Chesterfield Royal Hospital ordered to improve

Chesterfield Royal Hospital's chief executive Gavin Boyle.
Chesterfield Royal Hospital's chief executive Gavin Boyle.
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Chesterfield Royal Hospital has been ordered to make urgent improvements after a health watchdog branded its failing ‘a real concern’.

Inspectors from the Care Quality Commission health watchdog found some patients were not being treated with respect, nutritional needs were not being met and records were not being completed.

Commission deputy director of operations Andrea Gordon said: “Although our inspectors saw some good practice and heard positive comments about the hospital from patients, the failings we found at Chesterfield Royal Hospital are a real concern.”

Inspectors noted a lack of respect for the dignity of some patients and heard inappropriate and insensitive conversations involving staff and patients on two of the four wards being inspected.

Some patients were referred to by bed number rather than by name.

They also highlighted a lack of choice of suitable food and drink for patients – and a previous inspection found national standards of nutritional needs were not being met.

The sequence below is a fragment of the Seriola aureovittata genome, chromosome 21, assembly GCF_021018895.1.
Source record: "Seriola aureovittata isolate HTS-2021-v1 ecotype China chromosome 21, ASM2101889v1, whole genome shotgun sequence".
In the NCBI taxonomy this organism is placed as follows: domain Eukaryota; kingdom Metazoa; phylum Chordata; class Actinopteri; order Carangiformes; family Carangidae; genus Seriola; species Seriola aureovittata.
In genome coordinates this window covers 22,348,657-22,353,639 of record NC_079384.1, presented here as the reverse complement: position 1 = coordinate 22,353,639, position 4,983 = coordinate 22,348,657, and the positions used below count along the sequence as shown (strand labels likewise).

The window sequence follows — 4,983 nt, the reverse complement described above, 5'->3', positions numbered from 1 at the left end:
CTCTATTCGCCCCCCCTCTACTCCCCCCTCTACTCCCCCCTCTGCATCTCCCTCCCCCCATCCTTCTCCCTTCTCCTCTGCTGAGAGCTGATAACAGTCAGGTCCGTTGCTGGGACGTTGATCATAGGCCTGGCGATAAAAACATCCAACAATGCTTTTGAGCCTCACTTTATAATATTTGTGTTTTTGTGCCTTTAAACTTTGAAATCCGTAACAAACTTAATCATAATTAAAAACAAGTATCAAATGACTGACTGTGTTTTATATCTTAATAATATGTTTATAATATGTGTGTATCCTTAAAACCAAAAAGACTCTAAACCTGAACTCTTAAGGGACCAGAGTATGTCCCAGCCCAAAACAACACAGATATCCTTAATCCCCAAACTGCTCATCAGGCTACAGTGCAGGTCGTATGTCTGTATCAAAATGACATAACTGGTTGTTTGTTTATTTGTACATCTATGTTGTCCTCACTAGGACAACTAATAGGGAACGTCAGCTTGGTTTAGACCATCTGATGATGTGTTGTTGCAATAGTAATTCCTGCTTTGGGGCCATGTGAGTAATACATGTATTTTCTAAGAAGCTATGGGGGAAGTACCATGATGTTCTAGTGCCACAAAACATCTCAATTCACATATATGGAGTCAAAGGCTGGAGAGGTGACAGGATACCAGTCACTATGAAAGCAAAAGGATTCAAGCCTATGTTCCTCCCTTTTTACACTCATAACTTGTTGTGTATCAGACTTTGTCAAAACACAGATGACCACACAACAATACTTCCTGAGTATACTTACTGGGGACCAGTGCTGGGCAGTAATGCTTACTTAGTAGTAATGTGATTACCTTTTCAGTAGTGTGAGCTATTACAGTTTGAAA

The CQC has now issued a formal warning to Chesterfield Royal Hospital NHS Foundation Trust over the nutrition issues, warning urgent improvements are required.

Inspectors also found personal records were sometimes incomplete or inaccurate and said it was often unclear what was being done to meet personal care preferences.

Hospital trust chief executive Gavin Boyle said: “We have taken these findings very seriously and had already begun to make widespread changes before the final report was issued.

“We have and continue to take action to improve how meals are served on the wards, the support given to patients who need it and the assessment and care of patients who are at risk of not eating enough.”

The trust is now improving recording of nutritional needs and intake and says every ward will have an experienced nurse in charge of mealtimes.

It also says choices for patients needing a soft diet have been improved and menus redesigned with help from patients and staff.

Ms Gordon said: “Our inspectors will return in the near future and if we find the required progress is not made we won’t hesitate to take further action where necessary.”